'Far less efficient than they claim': Hybrid vehicles risk ruining UK chances of net zero


Over the last week, Glasgow has been home to COP26, the global climate change conference, with Governments and organisations looking to reach a more sustainable way of living. With the UK Government’s lofty goals of becoming net zero by 2050, they have implemented a number of restrictions on cars to help reach that target.

He said: “I think the hybrids issue is an interesting one because they are a step in the right direction in the sense that they are less carbon intensive than a full petrol or diesel car.

“The risk is that you see investments and jobs going into making hybrids that companies build up their production and assembly around selling hybrids and that is only a stopgap.

“We know they’re not compatible with the net zero commitment that countries have been making. 

“We now know that more than half of the world’s GDP is under a net zero target which is great for the climate but it’s really bad if your business model centres around hybrids as the long-term future for your company.

“The service charges can also be really expensive because you’ve got to service two drive trains and the wear and tear can be much higher because you’re pulling all that extra weight.”

It is estimated that the UK requires between 230,000 and 280,000 public charging devices by 2035 to meet the demand.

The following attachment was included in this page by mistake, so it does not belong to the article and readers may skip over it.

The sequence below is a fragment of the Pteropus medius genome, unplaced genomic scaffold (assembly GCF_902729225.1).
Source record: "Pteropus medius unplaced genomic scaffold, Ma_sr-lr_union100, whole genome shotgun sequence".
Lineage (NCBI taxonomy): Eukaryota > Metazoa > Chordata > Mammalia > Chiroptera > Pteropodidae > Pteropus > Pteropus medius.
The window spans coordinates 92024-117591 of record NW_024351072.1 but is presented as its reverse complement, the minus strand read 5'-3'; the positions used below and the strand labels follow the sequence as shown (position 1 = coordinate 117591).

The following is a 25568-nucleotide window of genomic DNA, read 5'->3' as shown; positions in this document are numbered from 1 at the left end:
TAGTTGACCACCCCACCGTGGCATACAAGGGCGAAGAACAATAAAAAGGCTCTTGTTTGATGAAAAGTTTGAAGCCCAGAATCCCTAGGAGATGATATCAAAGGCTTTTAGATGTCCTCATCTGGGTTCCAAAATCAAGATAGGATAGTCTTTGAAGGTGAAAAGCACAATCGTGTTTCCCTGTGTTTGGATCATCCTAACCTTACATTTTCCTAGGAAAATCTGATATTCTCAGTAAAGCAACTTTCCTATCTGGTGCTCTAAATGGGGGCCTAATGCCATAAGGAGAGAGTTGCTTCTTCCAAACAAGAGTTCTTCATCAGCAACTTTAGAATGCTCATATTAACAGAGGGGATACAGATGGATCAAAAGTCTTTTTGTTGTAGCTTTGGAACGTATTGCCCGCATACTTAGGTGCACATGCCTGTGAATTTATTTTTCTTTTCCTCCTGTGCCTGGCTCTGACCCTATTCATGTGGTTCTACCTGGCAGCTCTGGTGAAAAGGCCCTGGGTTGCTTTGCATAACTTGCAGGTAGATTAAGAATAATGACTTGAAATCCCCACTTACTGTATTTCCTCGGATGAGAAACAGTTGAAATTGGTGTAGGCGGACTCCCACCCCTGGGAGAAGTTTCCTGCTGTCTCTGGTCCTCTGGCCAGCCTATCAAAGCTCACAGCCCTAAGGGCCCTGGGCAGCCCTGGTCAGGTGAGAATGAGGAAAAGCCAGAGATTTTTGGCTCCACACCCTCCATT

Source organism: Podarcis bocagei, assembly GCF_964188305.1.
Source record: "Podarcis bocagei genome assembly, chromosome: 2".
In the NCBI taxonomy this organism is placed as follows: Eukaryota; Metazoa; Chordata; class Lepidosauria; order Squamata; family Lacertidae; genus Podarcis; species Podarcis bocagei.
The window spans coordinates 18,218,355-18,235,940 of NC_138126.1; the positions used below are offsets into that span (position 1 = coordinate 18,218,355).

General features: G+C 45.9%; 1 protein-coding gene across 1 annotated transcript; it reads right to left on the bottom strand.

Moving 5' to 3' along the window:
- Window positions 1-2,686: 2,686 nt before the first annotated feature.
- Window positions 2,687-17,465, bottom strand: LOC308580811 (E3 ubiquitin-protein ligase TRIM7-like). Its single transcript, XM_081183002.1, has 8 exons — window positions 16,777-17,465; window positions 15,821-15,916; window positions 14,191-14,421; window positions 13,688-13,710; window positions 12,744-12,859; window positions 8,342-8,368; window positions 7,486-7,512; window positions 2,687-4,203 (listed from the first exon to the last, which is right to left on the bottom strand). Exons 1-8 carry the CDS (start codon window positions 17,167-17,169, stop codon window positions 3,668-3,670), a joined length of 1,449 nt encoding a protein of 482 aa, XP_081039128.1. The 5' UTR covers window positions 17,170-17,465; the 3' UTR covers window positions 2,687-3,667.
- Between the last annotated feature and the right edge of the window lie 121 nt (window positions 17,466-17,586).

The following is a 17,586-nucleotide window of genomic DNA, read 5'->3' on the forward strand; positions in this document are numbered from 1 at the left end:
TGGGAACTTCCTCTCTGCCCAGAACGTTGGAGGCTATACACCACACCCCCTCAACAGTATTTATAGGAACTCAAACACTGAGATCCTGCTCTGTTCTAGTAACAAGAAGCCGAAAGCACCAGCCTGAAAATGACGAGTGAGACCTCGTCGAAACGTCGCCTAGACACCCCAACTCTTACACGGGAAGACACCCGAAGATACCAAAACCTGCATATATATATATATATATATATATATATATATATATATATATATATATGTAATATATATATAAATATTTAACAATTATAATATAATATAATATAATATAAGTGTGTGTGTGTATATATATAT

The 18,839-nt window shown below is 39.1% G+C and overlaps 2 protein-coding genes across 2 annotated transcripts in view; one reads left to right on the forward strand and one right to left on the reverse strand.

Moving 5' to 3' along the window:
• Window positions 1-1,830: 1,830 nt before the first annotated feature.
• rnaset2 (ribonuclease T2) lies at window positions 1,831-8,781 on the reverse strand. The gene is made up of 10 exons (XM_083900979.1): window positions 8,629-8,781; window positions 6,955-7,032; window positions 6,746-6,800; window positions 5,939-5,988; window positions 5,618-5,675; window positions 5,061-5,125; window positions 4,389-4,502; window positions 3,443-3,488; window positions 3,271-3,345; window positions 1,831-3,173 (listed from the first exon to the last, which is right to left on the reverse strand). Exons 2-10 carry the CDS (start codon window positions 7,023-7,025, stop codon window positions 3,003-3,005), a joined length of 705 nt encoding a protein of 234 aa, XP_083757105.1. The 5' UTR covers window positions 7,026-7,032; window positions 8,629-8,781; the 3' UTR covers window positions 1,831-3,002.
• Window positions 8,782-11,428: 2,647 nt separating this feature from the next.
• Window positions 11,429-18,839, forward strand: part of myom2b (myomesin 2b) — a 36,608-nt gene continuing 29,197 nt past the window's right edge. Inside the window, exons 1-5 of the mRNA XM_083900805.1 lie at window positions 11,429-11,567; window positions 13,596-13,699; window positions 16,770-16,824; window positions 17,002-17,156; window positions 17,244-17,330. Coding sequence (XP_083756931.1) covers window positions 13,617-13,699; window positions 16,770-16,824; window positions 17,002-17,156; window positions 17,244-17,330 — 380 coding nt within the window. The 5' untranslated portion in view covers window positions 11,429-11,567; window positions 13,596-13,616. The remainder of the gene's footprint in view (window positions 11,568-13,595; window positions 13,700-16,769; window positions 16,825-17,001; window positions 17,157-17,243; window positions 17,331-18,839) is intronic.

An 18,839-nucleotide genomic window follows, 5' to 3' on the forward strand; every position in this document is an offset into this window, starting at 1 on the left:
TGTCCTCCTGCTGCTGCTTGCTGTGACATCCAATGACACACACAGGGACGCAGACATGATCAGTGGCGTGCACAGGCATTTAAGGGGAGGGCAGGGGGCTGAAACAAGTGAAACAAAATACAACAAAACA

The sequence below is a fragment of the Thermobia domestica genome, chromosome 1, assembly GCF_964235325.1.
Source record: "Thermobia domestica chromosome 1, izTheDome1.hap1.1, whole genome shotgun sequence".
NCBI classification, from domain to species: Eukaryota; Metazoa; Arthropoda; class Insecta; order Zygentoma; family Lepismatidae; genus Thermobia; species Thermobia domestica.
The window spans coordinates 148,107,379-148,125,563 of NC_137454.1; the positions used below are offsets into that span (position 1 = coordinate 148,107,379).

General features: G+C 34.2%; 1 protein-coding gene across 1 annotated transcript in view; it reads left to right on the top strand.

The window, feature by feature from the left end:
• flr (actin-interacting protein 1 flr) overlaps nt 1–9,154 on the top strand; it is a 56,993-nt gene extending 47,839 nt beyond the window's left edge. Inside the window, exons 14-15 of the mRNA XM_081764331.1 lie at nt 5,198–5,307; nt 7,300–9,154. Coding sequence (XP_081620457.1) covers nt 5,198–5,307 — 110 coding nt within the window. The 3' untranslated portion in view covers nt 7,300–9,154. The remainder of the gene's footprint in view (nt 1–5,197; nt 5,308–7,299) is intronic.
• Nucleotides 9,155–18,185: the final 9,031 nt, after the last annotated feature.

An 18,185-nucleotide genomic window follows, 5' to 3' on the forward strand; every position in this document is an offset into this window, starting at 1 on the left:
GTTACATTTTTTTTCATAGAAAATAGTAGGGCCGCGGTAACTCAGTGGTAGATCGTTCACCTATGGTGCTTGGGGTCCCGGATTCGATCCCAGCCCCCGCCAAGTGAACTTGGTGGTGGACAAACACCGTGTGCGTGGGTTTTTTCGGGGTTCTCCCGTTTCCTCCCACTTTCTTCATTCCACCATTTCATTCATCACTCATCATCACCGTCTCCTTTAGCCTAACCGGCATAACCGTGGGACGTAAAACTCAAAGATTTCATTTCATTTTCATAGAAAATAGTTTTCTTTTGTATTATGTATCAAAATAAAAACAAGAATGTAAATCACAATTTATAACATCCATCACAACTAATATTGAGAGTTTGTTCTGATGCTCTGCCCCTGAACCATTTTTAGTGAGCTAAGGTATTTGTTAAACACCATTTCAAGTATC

With the future ban of the sale of new petrol and diesel vehicles, there may be a larger market for used cars, including hybrids.

The average lifespan of a car in the UK is 14 years, and many will try and get the most out of their car before buying a new model.

Mr Nelmes, continued saying: “The decline in numbers of new cars coming out might mean that we see more used cars on the market.

“If there aren’t those new cars to buy, people will just make their cars last longer.

“And so if we see constraints on the supply of new cars, then that could see hybrids lingering around on the road and polluting for a lot longer.

“What it comes down to is a question for car manufacturers. If you’ve got a supply of chips that goes in electric cars, hybrids and conventional cars, which of those production lines do you prioritise? 

“We’d obviously encourage every car manufacturer to prioritise the electric because it makes financial sense.”



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